The convergence of Indonesia’s persistently high informal labour rate, its geographically diffuse population, and the unequal socio-economic burdens imposed by COVID-19 heightened the risk of people falling through the country’s social safety net in 2021.

Universal health coverage is key to shoring up that net and the UN has supported the expansion of Indonesia’s national health insurance program since its rollout in 2014. By 2021 the insurance scheme covered some 86.96% of the population, up from 82.07% in 2020. Meanwhile, a UN collaboration with Gadjah Mada University produced a health situation dashboard, which incorporates data from the insurance scheme to inform evidence-based policymaking.

UN research is already guiding social protection health policies today. A 2021 evaluation of minimum service standards helped improve the consistency of primary healthcare, while an evaluation of catastrophic health spending will help reduce the risk of vulnerable Indonesians becoming impoverished due to medical expenses. For example, Indonesia’s first nationwide TB Patient Cost Survey showed that almost 40% of TB patients and their households suffer catastrophic costs, with the proportion rising to 80% for patients with drug-resistant TB—a situation that often leads to the loss of employment and housing. UN-led analysis and advocacy also helped the government mitigate COVID- 19’s disruptive impact on vulnerable households, including through a dynamic microsimulation of COVID-19’s impacts on child poverty, which guided the Government’s decision to invest in expanding social protection for vulnerable groups.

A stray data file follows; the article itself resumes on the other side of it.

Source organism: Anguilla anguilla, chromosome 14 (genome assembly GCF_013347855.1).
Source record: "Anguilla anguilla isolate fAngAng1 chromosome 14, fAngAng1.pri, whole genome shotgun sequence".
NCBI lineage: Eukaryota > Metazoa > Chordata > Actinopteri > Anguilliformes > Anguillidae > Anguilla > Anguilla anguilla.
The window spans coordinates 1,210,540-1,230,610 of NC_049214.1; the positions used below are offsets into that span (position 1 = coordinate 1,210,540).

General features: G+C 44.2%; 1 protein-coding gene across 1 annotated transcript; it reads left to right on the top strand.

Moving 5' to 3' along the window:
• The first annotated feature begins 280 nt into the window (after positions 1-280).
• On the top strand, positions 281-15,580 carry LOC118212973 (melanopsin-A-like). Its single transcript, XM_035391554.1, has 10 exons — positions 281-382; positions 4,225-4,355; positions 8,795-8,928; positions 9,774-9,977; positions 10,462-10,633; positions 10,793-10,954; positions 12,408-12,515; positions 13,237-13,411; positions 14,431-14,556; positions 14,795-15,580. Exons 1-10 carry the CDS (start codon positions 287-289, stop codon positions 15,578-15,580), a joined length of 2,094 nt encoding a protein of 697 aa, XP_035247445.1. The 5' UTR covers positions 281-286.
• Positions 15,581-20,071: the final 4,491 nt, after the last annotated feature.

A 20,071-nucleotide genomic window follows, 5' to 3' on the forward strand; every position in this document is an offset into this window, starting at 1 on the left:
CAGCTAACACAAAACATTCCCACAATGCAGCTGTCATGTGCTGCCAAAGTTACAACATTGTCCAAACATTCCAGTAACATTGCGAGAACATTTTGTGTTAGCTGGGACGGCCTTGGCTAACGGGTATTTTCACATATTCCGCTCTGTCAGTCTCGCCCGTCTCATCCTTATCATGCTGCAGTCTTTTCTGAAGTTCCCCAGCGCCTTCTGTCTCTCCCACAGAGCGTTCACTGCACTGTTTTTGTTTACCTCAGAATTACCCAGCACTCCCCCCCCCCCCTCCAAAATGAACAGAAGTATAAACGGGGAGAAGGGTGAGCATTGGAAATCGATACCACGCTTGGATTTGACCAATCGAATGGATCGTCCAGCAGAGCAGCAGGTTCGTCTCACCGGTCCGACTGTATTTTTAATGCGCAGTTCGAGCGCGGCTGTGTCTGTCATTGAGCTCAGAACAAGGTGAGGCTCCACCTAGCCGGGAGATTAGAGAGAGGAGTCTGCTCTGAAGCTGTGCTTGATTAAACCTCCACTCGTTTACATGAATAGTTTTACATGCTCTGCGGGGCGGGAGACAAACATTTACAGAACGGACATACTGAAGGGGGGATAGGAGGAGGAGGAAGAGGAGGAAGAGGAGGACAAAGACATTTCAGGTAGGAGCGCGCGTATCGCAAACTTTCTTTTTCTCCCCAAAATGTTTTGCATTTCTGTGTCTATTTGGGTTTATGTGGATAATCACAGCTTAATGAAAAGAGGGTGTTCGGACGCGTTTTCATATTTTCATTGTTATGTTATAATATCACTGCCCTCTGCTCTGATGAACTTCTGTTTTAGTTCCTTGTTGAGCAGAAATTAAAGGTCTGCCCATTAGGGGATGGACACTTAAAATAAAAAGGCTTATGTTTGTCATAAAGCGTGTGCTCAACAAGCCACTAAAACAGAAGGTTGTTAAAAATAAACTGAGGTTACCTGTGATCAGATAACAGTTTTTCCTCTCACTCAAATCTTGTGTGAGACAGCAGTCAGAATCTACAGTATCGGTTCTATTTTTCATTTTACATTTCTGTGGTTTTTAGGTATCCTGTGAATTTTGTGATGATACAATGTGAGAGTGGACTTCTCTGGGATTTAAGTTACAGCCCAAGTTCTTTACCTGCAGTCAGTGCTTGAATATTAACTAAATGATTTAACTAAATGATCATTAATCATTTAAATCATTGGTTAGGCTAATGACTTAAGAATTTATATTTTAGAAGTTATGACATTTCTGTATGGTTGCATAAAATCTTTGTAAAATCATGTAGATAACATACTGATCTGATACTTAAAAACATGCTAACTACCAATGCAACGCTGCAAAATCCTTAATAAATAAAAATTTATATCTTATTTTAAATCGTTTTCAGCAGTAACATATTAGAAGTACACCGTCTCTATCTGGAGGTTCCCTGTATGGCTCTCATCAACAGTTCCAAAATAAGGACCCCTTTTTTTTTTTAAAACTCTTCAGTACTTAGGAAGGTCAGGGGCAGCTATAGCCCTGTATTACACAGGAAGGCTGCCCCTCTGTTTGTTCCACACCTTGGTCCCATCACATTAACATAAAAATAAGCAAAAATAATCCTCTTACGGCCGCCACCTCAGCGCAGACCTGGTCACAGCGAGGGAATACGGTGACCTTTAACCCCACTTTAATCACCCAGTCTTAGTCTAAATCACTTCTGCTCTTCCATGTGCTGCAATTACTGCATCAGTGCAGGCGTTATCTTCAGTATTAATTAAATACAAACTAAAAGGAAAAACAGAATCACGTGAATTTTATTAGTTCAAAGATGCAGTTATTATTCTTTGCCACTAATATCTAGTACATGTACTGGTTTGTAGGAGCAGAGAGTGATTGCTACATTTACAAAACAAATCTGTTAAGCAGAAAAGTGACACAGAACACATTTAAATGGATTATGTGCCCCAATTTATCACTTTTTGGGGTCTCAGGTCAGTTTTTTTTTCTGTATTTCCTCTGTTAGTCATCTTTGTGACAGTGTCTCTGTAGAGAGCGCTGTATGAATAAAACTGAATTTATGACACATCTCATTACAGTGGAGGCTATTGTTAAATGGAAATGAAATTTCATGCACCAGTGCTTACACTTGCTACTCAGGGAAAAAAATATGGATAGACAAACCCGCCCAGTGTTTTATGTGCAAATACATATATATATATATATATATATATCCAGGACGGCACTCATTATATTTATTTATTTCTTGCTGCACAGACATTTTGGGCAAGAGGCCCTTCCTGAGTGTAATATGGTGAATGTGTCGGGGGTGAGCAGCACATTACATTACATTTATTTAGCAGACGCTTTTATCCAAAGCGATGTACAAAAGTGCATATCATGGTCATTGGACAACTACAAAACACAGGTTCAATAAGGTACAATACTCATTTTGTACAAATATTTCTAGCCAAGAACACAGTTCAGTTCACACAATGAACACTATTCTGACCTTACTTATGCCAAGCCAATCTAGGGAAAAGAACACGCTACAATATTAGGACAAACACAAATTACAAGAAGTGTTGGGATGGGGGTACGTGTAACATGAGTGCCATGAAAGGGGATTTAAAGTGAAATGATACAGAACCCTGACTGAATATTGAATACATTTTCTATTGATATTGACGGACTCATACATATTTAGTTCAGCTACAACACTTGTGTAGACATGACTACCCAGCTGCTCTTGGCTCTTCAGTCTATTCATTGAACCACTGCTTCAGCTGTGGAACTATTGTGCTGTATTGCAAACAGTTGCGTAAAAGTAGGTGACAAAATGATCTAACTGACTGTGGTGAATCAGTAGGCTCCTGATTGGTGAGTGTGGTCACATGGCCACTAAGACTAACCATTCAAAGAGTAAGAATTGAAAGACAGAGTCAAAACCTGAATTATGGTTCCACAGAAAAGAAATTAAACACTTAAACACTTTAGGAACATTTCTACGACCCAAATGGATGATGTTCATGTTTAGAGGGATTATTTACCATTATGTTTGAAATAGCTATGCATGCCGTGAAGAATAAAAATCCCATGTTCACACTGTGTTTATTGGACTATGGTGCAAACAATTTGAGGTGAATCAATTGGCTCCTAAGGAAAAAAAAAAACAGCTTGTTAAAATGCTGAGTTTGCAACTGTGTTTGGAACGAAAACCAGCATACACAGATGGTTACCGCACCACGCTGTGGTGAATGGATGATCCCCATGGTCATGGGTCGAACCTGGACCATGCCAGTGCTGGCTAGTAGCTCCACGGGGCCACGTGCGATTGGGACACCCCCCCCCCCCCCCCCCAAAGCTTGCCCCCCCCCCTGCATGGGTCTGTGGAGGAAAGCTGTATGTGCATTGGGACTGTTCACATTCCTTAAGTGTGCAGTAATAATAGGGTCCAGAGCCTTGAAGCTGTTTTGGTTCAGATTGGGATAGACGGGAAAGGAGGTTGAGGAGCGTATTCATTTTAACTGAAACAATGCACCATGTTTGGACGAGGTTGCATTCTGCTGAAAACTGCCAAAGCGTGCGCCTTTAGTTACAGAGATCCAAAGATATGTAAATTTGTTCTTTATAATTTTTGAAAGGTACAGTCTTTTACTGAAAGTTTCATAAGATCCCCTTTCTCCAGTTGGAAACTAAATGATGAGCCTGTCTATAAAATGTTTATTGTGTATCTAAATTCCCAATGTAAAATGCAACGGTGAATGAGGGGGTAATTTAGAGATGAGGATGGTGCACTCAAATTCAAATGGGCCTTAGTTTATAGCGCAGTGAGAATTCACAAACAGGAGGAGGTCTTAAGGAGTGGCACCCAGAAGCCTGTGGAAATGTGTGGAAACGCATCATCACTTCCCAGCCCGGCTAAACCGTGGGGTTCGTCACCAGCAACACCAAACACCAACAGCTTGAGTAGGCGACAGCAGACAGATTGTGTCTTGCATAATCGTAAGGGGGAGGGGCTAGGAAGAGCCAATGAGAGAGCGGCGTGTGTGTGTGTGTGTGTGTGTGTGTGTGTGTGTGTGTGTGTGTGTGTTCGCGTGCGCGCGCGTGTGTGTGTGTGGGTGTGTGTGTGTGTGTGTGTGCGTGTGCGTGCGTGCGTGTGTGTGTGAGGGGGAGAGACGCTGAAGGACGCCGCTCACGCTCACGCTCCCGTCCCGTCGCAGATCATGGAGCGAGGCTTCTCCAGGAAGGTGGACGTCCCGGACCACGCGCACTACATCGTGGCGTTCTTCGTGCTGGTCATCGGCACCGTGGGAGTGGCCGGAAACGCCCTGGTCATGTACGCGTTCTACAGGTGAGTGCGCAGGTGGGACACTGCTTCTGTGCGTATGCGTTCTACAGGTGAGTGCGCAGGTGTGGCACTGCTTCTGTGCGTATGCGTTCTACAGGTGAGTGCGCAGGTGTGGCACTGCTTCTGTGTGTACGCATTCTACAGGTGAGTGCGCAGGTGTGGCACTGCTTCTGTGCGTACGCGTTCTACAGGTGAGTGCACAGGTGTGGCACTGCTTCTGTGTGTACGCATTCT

In 2021, the UN carried out several social protection projects under the COVID-19 Multi-Partner Trust Fund. This included assessing the efficacy of the targeting mechanism for cash assistance to vulnerable villages, and the piloting of a gender-responsive entrepreneurship program for women to generate income through producing essential goods and services to stem the spread of COVID-19.

The pandemic was far from the only disaster that threatened to leave people behind in 2021. Through 2021, the UN supported seven national-level ministries and five provincial governments in developing a framework of adaptive social protection to mitigate socioeconomic and climate shocks, including supporting vulnerable populations during disasters. The resulting Roadmap on Adaptive Social Protection will be completed in 2022, along with the Presidential Regulation for Social Protection reform. UN agencies also continued assisting the Ministry of Social Affairs’ enhancement of its digital disaster mitigation information system, called e-SIMBA. That assistance included integrating an UN-developed Platform for Real-time Impact and Situation Monitoring (PRISM) and building linkages with other early warning and risk information systems to enhance the Government system’s capacity to identify the most vulnerable populations affected by a disaster and prioritise assistance to those most in need.